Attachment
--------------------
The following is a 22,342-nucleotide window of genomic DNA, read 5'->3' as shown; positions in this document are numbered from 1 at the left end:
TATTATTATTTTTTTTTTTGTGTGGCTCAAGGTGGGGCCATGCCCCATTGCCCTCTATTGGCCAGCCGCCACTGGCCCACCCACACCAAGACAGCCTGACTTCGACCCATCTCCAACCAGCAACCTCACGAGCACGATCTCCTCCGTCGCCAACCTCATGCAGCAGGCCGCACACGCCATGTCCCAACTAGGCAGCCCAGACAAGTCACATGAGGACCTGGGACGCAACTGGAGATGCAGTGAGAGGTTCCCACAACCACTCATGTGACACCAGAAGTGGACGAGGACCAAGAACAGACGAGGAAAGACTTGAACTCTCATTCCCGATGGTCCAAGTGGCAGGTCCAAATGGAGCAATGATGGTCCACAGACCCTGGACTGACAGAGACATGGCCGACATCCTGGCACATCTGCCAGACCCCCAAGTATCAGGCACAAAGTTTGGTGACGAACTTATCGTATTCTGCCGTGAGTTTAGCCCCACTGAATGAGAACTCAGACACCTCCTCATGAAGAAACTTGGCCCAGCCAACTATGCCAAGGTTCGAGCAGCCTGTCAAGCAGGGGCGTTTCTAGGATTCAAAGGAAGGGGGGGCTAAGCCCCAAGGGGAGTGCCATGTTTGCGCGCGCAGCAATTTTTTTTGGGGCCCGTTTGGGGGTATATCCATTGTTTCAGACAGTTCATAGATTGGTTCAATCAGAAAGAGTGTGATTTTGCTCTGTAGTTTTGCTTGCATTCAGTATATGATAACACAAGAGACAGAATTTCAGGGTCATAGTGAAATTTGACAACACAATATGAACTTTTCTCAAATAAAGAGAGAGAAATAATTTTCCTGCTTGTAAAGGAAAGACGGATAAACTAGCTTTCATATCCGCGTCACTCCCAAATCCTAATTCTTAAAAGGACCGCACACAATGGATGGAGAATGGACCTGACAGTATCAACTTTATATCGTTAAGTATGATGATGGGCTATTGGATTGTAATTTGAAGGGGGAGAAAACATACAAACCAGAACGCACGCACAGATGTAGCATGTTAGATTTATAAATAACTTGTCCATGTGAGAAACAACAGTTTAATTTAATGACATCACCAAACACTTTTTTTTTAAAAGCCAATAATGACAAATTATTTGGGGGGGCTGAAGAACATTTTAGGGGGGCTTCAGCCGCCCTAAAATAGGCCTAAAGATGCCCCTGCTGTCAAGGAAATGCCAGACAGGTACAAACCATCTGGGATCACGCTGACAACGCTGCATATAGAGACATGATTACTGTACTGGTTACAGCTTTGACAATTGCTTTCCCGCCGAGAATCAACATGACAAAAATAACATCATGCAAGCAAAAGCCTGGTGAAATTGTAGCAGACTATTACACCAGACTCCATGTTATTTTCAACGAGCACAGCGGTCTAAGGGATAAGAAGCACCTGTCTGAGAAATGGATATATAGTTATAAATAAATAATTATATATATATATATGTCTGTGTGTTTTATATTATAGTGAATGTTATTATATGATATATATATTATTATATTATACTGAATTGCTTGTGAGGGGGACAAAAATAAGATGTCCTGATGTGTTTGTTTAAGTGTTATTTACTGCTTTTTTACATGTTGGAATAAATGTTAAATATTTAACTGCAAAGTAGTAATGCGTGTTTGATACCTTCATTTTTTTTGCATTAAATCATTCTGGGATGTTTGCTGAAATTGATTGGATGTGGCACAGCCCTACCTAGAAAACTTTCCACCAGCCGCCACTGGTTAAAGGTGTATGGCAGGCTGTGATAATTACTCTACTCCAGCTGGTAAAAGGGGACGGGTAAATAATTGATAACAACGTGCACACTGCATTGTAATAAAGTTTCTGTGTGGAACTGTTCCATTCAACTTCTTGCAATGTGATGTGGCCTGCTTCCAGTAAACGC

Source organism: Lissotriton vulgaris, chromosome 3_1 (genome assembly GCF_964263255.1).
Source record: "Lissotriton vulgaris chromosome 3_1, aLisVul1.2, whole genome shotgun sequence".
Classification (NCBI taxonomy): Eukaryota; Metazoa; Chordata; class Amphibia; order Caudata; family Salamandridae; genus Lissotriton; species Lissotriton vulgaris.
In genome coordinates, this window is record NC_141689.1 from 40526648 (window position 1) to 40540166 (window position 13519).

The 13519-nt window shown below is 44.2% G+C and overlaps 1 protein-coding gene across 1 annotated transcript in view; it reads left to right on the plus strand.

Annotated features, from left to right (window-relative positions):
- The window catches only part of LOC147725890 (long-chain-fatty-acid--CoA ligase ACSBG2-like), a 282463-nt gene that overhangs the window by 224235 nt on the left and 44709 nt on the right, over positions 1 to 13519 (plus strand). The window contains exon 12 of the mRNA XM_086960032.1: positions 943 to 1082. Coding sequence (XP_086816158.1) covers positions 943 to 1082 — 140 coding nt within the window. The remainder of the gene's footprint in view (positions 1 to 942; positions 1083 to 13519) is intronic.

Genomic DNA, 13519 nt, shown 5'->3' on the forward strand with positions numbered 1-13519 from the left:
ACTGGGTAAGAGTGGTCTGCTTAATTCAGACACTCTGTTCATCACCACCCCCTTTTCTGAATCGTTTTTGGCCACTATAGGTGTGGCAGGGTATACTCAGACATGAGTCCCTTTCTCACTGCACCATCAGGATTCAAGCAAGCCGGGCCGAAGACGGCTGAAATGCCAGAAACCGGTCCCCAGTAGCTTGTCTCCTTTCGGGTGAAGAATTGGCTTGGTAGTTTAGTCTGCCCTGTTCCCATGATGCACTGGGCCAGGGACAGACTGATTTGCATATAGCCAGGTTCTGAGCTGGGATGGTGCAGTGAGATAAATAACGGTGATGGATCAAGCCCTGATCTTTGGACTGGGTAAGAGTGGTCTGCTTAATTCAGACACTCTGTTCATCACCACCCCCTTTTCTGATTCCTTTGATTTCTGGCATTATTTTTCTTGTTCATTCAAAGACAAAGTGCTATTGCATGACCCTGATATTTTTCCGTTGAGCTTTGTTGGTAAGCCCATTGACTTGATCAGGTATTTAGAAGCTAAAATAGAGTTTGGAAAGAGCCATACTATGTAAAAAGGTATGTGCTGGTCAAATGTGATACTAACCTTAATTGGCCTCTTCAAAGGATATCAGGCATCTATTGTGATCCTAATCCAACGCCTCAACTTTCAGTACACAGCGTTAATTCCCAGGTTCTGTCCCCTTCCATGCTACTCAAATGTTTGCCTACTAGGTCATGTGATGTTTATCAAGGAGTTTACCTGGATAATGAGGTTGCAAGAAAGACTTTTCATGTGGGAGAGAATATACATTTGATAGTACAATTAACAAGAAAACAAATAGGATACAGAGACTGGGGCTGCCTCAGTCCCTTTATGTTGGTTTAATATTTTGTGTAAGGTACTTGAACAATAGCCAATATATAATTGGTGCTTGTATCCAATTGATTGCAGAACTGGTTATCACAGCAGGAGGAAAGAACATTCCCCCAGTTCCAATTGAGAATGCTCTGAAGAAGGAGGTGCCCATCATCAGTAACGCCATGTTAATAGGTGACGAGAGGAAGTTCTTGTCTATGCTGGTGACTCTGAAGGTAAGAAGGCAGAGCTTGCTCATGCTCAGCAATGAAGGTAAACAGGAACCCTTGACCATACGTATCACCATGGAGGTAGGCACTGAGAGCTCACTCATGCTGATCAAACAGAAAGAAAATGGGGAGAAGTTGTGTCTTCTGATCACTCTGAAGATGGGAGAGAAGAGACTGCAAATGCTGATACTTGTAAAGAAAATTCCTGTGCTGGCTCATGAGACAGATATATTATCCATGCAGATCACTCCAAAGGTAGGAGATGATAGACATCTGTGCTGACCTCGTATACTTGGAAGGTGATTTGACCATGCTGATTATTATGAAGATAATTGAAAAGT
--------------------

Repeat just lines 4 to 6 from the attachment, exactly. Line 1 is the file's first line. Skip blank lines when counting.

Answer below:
Source record: "Lissotriton vulgaris chromosome 3_1, aLisVul1.2, whole genome shotgun sequence".
Classification (NCBI taxonomy): Eukaryota; Metazoa; Chordata; class Amphibia; order Caudata; family Salamandridae; genus Lissotriton; species Lissotriton vulgaris.
In genome coordinates, this window is record NC_141689.1 from 40526648 (window position 1) to 40540166 (window position 13519).